I am looking for equivalent phrases or words for the above in Latin. Here are two specimen sentences in English. I realise that the force of each idiom is slightly different but in some respects also ...
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4 votes
0 answers
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What is the Latin for good/ bad vibes?

Clearly this word ‘vibes’ is colloquial, if not slang. My first attempts were to modify a phrase from Plautus for ‘good vibes’ viz. ab initio inter nos congrūimus concorditer and from Cicero for ‘bad ...
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6 votes
2 answers
859 views

How can I translate a slogan "pain is temporary, glory eternal!" to Latin correctly?

I'm trying to translate the following expression to Latin: "Pain is temporary, glory eternal!" So far I have: "Dolor est temporalis, gloria aeternus!" I have doubts about aeternus, ...
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8 votes
3 answers
793 views

What is the Role of "iste" in These Quotes from Cicero?

FIRST: In Cic. Cat. 2.20: "...quo ex genere iste est Manlius cui nunc Catalina succedit." = "...of (from) which class (genre) is Manlius himself whom Catiline is now succeeding." ...
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3 votes
2 answers
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How can I translate this sentence from English to Latin?

How can I translate the sentence "in science I trust"? I tried using Google Translate, but it was unhelpful.
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5 votes
1 answer
110 views

Why is "quo causurus" translated as "experienced by Catalus" in Cicero's "ad Atticum" (15.20.2)?

In Cicero's "Epistulae ad Atticum" 15.20.2: "itaque mi Attice, (fortiter hoc velim accipias, ut ego scribo), genus illud interitus 'quo causurus' est foedum ducens..." = "...
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5 votes
2 answers
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How to say " Noble of heart " in Latin?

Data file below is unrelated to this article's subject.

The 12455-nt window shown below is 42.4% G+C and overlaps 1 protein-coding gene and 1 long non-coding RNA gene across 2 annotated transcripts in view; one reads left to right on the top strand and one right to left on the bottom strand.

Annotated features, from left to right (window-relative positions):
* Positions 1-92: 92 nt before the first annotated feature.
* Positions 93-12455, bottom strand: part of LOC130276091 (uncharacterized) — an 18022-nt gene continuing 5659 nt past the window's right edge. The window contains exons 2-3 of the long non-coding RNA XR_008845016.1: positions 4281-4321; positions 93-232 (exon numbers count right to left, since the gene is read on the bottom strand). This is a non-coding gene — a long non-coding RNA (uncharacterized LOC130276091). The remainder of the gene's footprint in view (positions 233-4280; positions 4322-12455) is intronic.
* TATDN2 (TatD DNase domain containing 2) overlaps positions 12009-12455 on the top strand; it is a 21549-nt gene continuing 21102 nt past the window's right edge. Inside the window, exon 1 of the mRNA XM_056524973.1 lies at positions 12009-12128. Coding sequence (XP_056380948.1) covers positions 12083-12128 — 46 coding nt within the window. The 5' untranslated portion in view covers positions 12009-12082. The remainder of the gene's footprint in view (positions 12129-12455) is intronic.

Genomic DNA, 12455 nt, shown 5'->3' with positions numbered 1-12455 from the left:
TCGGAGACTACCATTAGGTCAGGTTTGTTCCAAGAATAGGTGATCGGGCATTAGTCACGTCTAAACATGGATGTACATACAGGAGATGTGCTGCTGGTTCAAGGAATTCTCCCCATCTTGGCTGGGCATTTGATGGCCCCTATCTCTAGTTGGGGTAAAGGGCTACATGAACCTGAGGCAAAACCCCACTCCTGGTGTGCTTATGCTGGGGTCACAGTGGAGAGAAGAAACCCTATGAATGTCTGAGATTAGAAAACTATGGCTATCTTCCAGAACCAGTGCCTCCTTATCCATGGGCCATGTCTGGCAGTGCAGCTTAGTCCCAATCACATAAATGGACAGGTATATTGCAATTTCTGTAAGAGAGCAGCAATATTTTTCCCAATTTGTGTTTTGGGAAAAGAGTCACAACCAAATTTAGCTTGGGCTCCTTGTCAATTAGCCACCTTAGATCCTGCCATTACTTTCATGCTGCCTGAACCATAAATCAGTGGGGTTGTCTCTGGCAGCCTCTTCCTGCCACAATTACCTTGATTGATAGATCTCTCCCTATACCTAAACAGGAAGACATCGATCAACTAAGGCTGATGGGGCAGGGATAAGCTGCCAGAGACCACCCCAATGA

I am creating a family coat of arms and at the bottom I would like to write the motto "Noble of heart" in Latin. The underlying meaning is that true nobility is of the heart, not of money or ...
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1 answer
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How would one translate "unvanquished riders"?

Invictus eques seems to apply to horsemen, but I'm looking for riders in general (or particularly motorcycle riders but I'm not expecting that in Classical Latin).
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2 votes
1 answer
96 views

What is the correct translation of "My hovercraft is full of eels"?

In the Monty Python sketch "Dirty Hungarian phrasebook", one of the English sentences erroneously translates to "My hovercraft is full of eels". Obviously, not a sentence you'd ...
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1 vote
0 answers
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How do you say « the desired star » in Latin?

How would you say « the desired star » (with star being an actual star, like in the cosmos) in Latin, or is there a catchy phrase matching with « desideratus » or talking about a great regret/loss of ...
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1 answer
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mihi vs meus. When to use which?